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Creating Economic Growth in Haiti’s Watershed Areas

Investing in the agriculture sector, WINNER worked with the government of Haiti, the private sector, and other stakeholders to modernize agriculture, reduce flooding threats, and create strong linkages between farmer organizations and private enterprise.
​In 2011, the Watershed Initiative for National Natural Environmental Resources updated its approach and strategy to reflect USAID/Haiti’s new post-earthquake strategy. The initiative improved upon its integrated approach to watershed management, but began to focus more on large-scale agricultural production, processing, and commercialization in the economic corridors of the Cul de Sac, Saint Marc, Mirebalais, and Saut d’Eau regions.
To increase agricultural productivity, the project focused on providing management and material support to agro-supply stores or Boutiques d’Intrants Agricole, training farmers on best practices for production of target crops at the initiative’s regional sustainable rural development centers, and rehabilitation and maintenance of irrigation and drainage systems.
To improve watershed stability, the project protected selected hillsides through promotion of sustainable hillside agriculture
techniques, improving watershed governance in coordination with local authorities through development and implementation of a watershed management plan and flood warning systems, and supporting agro-forestry campaigns to increase tree coverage.
To strengthen agricultural markets, the initiative built and rehabilitated key farm-to-market feeder roads, increasing collaboration between producers and private associations, moving mango market norms and standards toward international standards, reducing post-harvest losses through training to farmers and building post-harvest facilities, and rehabilitating rural markets and vendor organizations.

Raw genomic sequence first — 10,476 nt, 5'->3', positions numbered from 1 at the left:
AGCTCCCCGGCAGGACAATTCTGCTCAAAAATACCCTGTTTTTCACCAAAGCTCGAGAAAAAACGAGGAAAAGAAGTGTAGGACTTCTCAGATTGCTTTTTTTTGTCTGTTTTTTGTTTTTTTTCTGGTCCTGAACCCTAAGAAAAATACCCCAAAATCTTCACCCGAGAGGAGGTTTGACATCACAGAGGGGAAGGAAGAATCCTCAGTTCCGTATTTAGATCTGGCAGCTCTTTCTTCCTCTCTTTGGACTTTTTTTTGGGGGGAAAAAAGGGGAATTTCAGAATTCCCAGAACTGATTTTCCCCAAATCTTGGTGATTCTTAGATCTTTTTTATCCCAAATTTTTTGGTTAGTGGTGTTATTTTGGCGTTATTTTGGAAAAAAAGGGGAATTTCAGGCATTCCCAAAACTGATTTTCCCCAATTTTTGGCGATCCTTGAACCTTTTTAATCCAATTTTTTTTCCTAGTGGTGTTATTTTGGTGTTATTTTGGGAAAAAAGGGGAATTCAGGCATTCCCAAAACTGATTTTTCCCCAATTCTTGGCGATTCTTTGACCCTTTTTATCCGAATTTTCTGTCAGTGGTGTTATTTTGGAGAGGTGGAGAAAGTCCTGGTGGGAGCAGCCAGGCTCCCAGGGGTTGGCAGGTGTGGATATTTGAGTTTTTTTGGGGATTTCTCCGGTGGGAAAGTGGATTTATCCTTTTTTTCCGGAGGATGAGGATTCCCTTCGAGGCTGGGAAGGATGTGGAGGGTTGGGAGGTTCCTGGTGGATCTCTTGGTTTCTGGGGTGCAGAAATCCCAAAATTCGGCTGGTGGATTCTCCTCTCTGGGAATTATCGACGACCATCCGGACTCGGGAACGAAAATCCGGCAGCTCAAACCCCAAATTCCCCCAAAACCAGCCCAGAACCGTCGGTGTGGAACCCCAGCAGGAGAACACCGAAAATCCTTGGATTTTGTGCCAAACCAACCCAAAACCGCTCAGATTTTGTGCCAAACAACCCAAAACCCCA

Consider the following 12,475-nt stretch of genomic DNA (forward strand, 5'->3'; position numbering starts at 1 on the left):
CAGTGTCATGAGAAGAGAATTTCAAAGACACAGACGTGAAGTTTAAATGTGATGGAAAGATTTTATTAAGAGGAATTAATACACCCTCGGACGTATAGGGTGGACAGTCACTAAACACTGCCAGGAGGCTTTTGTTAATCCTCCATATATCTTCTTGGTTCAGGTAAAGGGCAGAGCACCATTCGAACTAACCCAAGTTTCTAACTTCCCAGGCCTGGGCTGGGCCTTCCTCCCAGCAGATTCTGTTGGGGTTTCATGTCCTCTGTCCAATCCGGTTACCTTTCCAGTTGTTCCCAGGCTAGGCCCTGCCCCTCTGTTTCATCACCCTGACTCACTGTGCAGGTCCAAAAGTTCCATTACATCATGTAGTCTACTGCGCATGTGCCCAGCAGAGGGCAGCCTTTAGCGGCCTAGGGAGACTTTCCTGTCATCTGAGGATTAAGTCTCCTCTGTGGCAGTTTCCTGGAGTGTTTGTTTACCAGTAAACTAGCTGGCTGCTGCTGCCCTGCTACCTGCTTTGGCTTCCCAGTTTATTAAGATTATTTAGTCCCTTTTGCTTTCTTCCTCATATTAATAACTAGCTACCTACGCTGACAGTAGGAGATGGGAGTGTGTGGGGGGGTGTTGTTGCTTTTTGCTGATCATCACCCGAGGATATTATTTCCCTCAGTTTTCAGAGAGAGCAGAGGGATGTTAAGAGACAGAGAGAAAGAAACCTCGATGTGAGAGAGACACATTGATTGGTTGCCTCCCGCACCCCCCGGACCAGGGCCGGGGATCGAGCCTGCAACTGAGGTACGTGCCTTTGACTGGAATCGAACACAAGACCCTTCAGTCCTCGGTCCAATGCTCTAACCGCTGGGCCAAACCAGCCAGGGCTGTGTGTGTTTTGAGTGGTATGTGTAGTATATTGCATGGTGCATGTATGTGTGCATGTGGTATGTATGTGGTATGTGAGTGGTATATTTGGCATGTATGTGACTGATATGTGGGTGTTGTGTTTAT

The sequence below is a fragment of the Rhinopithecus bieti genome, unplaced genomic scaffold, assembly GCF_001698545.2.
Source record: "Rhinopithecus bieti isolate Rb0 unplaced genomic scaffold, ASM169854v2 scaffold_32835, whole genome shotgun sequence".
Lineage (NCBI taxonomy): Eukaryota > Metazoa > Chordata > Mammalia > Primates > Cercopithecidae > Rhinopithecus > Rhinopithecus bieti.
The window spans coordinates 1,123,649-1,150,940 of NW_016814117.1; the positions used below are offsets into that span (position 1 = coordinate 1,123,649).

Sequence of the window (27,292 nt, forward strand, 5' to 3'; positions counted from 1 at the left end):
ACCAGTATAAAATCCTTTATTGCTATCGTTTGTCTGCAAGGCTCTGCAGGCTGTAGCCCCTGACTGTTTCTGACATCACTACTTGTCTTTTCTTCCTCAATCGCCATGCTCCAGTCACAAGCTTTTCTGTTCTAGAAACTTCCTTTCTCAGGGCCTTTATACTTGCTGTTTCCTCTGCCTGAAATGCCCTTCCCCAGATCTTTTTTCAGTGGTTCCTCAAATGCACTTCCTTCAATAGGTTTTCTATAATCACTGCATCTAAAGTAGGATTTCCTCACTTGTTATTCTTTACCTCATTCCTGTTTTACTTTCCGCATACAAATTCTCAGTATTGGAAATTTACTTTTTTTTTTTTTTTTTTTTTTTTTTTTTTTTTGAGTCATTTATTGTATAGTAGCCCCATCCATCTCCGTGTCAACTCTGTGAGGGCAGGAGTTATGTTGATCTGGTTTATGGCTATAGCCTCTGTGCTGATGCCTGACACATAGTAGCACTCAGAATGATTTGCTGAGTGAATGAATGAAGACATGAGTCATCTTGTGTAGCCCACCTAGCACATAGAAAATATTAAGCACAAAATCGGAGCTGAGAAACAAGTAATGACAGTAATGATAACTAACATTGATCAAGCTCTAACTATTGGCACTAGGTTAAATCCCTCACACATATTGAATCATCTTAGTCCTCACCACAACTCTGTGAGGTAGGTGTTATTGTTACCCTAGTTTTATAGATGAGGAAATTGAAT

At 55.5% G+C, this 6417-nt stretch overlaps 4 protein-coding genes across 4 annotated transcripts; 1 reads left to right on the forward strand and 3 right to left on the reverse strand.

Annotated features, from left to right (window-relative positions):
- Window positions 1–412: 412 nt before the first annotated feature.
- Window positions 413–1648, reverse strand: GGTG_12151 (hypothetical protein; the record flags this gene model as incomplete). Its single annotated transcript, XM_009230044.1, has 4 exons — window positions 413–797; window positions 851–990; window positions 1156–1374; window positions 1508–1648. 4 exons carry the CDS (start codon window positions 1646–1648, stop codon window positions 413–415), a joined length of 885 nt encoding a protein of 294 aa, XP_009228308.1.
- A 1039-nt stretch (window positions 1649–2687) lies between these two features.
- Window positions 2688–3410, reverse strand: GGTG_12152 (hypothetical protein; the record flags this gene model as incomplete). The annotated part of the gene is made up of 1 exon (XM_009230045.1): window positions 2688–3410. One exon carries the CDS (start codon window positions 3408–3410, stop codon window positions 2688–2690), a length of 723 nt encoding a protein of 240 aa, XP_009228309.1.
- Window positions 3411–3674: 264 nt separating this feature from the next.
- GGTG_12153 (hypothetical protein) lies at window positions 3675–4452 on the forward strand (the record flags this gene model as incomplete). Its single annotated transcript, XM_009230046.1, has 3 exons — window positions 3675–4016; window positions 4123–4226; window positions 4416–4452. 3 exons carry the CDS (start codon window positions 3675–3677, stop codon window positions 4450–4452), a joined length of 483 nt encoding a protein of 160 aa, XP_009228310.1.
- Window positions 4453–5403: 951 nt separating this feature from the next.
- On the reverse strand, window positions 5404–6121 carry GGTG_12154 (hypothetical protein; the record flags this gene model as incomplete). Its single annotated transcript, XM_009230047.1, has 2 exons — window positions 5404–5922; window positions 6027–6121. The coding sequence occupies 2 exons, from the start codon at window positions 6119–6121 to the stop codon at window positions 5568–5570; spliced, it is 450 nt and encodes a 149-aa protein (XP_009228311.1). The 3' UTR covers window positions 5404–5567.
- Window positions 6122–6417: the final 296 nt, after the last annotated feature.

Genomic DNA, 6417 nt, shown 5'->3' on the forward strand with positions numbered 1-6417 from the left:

Project Results:
  • 119 percent average increase in household income for more than 60,000 farmers
  • More than 300 "Chanpyon"associations and five "Chanpyon" cooperatives, involving more than 100,000 farmers, established
  • 3,127 master farmers trained (2,220 men and 907 women) to provide extension services in target areas
  • More than 30 new technologies and management practices introduced, including soil testing, motorized threshers, and hybrid maize and rice varieties
  • Eight potable water systems rehabilitated in the Cul de Sac, Matheux, and Gonaives corridors, benefiting more than 100,000 farmers
  • New dam and water diversion structure built on the Grise River, which prevents flooding for 50,000 farmers and creates 10,000 new jobs

Project Duration: 2009 - 2015


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